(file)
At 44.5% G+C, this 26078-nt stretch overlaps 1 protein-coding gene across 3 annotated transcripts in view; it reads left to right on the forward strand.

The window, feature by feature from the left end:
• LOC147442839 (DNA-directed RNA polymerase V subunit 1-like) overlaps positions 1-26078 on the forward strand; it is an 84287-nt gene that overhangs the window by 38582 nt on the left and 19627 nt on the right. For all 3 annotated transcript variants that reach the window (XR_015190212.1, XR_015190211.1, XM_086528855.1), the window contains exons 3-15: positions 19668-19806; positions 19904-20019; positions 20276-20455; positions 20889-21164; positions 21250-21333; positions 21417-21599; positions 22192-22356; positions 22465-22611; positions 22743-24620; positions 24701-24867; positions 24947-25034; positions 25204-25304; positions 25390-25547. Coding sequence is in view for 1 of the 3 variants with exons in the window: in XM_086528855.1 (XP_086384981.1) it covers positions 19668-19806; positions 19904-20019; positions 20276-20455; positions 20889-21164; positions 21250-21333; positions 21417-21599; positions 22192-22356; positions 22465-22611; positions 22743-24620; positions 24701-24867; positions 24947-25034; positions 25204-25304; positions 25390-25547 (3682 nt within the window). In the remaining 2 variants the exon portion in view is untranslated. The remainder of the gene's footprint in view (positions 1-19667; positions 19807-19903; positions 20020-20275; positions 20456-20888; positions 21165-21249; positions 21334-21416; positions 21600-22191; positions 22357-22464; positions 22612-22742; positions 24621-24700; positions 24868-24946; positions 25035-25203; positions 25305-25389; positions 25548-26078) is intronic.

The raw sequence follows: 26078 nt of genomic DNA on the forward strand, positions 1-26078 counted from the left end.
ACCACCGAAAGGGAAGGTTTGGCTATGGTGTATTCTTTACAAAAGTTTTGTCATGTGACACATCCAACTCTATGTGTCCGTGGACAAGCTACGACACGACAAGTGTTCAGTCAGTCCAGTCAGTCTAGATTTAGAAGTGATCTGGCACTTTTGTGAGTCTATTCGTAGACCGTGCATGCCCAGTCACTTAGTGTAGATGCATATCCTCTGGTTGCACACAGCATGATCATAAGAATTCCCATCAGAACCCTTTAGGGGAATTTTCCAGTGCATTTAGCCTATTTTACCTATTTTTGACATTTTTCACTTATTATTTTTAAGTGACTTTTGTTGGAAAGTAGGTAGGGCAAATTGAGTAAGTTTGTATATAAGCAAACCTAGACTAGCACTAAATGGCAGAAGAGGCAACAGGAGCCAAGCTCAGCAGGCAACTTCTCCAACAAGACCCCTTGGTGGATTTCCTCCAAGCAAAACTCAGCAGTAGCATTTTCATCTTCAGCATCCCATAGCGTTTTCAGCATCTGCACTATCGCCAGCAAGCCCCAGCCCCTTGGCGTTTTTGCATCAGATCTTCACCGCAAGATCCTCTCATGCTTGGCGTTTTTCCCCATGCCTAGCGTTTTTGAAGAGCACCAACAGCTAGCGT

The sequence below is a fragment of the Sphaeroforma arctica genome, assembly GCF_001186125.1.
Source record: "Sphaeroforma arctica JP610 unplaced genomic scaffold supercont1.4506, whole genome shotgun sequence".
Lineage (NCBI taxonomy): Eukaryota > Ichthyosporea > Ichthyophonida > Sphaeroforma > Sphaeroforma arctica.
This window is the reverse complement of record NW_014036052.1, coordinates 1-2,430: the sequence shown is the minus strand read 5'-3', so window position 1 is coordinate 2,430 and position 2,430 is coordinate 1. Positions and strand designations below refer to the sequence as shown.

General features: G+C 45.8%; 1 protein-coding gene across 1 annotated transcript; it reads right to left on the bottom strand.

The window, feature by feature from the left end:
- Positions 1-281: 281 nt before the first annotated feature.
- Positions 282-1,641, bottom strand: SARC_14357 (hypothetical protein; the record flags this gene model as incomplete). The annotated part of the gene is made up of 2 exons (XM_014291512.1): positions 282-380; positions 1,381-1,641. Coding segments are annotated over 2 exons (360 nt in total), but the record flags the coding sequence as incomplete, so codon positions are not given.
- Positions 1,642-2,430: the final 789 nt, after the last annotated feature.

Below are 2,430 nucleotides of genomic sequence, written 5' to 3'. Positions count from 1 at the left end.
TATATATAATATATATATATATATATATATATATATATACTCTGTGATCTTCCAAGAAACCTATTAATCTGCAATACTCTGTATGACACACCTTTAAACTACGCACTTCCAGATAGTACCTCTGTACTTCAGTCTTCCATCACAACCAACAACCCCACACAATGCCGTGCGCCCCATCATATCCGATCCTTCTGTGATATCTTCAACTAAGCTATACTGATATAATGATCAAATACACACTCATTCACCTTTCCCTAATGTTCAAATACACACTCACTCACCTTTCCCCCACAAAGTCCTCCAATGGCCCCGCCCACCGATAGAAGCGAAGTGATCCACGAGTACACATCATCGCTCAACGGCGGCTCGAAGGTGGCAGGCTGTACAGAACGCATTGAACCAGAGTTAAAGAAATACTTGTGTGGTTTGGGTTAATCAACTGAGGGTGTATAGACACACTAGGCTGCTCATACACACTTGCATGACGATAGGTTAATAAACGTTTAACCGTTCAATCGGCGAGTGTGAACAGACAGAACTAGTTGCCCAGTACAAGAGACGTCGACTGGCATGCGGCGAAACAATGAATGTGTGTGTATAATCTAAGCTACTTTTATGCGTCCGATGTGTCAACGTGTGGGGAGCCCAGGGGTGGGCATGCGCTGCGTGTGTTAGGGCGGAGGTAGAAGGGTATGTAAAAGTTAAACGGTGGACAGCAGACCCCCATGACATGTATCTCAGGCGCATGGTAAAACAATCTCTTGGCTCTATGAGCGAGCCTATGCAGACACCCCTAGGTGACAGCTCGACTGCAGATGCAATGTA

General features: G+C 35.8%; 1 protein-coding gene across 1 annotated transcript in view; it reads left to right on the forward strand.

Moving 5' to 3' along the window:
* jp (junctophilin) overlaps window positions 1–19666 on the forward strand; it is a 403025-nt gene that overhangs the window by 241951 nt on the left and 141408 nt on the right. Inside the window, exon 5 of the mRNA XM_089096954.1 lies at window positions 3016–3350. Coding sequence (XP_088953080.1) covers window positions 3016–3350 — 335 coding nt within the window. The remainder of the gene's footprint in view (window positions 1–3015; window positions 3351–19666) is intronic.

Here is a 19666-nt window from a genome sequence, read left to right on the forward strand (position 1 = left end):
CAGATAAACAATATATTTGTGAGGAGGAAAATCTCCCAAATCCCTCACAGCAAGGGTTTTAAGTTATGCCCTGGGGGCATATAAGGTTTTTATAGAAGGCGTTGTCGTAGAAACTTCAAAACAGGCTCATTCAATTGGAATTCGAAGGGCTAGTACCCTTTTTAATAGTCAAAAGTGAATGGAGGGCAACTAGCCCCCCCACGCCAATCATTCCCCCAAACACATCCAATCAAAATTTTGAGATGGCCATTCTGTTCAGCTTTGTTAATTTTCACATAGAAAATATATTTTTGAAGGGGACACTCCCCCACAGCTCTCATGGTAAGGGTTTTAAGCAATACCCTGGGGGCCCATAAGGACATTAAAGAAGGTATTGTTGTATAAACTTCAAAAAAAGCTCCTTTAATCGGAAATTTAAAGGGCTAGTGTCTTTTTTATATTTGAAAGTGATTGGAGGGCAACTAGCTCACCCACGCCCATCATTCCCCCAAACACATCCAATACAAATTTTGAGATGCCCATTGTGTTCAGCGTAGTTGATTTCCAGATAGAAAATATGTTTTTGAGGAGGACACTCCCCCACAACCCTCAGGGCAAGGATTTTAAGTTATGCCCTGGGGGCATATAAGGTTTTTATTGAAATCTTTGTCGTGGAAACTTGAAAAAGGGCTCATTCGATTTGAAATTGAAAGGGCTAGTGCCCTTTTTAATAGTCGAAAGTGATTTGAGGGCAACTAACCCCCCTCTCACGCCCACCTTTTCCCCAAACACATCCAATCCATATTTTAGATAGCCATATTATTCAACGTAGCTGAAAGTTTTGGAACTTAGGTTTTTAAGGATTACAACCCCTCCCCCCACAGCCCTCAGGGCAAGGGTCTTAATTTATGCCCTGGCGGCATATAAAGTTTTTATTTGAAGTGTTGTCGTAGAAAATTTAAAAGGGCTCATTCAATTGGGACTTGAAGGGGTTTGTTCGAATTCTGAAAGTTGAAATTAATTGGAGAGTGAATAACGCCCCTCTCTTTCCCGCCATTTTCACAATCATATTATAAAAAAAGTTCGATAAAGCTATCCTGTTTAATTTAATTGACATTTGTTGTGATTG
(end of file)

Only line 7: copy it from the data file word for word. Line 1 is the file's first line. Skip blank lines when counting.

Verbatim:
Source record: "Sphaeroforma arctica JP610 unplaced genomic scaffold supercont1.4506, whole genome shotgun sequence".